Credit for this idea goes to M.D. #124 councillor Norm Seatter. It’s a creative way of kickstarting the funding campaign for a Marten Beach flood mitigation project.
It starts with all that M.D. revenue from linear assessment that the M.D. isn’t getting, thanks to the province giving a three-year ‘tax holiday’ on wells and pipelines. Seatter figures at current rates, by the time the holiday is over it will have cost the M.D. $3.5 million.
Worth noting is that when the province decided to give away this municipal revenue, it was because the price of oil was low. The government thought an incentive to drill and build pipelines was a good idea. Not long after it started, the price per barrel shot up and has stayed that way. The incentive became completely irrelevant, as oil production in the Marten Hills and elsewhere soared.
Seatter, who works in the industry, has the figures and isn’t shy about sharing them around. For example, he said last week there are 100 B-trains of oil coming down the highway to the Edmonton area every single day from production in the M.D. At the going rate, that’s over 5,000 bucks’-worth of royalties for the province, per truckload. And that’s just the traffic via Hwy. 88. There’s plenty more oil coming out of that area via a couple of pipelines, plus some trucked out via Calling Lake.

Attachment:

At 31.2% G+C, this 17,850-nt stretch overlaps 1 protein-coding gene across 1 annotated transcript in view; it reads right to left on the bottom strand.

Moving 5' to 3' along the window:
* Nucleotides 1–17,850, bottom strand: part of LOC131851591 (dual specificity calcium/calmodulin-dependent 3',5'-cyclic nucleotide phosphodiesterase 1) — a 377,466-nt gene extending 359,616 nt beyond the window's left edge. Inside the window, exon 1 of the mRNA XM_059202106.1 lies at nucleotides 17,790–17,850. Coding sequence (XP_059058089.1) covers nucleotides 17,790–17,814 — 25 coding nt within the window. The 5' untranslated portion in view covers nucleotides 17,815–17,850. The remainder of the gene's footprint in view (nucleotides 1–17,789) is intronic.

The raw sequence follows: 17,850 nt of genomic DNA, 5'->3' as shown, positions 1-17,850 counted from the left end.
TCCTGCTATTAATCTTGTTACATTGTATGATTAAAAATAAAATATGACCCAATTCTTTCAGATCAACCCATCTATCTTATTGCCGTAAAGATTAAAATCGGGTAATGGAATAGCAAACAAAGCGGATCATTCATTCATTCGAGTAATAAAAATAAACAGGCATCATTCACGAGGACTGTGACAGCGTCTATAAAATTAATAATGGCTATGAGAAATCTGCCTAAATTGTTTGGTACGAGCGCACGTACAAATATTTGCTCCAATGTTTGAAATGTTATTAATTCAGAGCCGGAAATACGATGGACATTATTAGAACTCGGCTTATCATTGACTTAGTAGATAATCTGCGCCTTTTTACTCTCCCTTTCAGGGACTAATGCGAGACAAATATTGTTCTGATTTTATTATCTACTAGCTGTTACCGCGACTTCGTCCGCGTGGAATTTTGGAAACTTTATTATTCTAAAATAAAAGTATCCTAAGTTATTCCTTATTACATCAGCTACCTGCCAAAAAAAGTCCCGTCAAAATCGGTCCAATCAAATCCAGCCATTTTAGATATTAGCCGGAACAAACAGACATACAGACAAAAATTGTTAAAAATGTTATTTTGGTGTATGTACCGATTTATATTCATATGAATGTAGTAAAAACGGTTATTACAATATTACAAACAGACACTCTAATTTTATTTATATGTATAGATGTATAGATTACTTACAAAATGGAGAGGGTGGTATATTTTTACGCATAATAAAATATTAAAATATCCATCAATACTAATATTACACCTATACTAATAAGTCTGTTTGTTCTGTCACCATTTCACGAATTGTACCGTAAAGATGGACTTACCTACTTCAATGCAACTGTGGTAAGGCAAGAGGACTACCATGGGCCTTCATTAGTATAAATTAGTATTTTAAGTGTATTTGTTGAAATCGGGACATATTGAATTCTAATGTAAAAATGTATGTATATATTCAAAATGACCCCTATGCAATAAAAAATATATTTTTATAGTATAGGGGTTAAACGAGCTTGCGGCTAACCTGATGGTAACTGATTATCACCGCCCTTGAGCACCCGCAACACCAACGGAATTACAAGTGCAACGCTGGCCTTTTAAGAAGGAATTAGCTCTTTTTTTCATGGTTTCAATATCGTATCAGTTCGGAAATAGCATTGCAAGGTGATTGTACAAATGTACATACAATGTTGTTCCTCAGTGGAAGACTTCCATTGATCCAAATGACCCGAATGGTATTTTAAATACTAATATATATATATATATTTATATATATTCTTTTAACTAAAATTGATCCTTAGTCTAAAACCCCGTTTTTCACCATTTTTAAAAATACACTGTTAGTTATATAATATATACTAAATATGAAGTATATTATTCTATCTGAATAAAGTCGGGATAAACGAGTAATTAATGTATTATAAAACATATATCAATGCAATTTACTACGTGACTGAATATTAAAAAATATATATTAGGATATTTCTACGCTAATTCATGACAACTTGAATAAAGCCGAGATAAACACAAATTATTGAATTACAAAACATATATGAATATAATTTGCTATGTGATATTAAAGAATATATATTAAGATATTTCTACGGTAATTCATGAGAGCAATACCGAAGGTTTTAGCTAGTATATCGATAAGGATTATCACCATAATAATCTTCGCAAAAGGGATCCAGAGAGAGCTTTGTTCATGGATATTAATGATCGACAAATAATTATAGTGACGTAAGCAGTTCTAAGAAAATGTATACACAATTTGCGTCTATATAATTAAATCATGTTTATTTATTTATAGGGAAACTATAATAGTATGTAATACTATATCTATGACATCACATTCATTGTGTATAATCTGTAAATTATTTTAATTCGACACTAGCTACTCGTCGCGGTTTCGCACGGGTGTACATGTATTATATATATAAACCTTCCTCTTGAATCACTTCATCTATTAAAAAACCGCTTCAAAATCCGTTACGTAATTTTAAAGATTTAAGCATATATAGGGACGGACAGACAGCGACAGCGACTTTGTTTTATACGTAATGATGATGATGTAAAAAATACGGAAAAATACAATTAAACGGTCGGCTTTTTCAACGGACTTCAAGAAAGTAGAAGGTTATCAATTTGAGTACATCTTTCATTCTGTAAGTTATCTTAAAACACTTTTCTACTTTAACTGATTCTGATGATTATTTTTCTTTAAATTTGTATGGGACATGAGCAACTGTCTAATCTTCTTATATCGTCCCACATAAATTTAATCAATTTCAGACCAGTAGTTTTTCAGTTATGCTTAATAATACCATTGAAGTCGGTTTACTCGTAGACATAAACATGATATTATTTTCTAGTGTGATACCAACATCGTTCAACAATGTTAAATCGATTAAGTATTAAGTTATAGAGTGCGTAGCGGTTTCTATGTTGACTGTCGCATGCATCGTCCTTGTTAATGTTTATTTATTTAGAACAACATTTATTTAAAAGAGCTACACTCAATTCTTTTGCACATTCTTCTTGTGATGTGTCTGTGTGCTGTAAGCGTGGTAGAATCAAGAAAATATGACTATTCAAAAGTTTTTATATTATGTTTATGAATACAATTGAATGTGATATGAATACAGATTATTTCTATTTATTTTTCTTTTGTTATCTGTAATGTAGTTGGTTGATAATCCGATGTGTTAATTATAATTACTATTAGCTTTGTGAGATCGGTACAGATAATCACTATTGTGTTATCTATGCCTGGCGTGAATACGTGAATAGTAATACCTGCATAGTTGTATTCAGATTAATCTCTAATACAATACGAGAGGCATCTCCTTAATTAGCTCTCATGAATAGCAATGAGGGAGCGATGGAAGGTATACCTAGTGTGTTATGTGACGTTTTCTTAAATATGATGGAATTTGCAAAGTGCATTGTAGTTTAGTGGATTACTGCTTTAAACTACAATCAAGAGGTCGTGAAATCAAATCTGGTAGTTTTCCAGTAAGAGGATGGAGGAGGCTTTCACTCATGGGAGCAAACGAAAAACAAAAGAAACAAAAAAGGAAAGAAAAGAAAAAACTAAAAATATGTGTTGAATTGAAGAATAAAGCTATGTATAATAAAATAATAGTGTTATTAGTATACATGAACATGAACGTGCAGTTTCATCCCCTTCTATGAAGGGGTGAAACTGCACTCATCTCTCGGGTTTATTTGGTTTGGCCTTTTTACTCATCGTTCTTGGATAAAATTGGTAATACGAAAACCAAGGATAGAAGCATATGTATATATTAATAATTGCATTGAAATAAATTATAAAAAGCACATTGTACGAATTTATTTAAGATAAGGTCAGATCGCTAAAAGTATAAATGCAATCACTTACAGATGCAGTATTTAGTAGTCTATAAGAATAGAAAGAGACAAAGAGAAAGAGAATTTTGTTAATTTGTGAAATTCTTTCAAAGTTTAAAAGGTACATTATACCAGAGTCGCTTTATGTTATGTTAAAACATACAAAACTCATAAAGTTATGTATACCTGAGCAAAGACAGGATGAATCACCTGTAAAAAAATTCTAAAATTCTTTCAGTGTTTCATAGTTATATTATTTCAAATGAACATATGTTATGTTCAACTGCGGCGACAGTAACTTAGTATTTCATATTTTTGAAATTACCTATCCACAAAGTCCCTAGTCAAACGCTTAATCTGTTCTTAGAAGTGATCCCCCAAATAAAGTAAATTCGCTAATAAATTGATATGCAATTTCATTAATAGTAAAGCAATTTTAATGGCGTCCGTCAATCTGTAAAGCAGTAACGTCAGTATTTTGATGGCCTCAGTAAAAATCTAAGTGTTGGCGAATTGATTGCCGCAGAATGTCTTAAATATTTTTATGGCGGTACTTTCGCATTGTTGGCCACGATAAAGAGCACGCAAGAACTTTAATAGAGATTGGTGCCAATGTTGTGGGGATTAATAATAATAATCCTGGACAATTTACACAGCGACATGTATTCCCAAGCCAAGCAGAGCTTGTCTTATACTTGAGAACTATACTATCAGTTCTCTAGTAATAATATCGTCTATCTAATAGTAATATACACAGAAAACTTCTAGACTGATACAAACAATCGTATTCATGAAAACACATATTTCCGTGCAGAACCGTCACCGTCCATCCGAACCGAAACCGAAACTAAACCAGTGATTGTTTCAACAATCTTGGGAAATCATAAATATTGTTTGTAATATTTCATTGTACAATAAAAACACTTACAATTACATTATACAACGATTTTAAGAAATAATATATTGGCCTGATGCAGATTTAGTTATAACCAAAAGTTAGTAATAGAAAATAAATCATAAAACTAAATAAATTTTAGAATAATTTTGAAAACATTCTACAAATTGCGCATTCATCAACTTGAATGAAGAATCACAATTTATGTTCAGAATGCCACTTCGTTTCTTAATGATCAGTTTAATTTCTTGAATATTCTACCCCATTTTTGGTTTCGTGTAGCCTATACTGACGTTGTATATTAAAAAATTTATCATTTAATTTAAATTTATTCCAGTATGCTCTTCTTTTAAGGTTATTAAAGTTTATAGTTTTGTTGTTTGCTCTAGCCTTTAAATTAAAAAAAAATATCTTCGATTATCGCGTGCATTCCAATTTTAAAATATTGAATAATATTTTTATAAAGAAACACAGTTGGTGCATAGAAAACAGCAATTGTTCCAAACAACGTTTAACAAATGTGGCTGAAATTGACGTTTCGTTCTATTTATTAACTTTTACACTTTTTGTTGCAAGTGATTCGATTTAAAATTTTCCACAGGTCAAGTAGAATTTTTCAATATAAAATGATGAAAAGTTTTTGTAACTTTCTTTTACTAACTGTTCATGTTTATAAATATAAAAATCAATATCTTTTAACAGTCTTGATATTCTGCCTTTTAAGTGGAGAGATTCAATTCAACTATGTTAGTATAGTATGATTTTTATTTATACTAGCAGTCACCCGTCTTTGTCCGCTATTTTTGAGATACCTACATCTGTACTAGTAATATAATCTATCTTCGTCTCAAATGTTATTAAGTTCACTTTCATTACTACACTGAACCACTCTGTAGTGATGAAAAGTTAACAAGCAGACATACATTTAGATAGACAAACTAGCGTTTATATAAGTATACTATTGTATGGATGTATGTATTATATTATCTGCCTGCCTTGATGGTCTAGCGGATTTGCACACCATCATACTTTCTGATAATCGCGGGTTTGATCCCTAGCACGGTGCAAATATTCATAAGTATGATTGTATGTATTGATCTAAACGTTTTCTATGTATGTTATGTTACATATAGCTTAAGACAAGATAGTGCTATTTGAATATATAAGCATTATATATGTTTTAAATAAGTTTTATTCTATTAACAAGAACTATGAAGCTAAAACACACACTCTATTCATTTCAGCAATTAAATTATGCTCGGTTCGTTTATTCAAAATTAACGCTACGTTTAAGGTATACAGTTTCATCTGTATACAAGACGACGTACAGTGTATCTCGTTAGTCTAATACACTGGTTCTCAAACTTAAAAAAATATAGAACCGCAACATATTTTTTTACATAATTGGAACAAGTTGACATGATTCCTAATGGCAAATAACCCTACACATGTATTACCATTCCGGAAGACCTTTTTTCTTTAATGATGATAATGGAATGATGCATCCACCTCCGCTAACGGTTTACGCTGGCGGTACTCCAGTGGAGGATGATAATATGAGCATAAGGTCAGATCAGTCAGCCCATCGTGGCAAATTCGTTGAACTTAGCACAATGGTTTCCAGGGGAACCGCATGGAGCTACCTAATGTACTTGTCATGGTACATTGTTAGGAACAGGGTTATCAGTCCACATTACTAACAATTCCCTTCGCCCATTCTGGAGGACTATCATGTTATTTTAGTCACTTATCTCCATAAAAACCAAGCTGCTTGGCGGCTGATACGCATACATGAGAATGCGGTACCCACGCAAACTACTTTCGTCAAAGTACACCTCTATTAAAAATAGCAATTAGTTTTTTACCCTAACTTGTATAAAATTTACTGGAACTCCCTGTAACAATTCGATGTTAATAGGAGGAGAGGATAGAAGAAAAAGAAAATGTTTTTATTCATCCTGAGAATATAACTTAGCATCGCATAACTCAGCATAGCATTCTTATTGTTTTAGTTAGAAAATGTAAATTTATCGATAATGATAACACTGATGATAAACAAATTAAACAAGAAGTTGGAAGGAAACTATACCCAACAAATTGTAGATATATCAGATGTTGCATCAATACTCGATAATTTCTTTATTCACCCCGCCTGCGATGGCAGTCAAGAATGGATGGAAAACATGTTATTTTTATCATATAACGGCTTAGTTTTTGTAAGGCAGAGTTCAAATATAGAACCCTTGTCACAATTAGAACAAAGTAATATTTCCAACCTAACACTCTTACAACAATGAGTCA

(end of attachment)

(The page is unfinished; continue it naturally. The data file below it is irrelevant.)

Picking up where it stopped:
Getting back to the lost tax revenue, since it’s the M.D.’s money to begin with, the province could and should hand it back over to the M.D. Then the M.D. could set it aside for the flood mitigation project. That’d be maybe a third of the cost, right there. If the federal government comes through with 40 per cent (which has been applied for, under its disaster relief program), and you’re two thirds of the way home.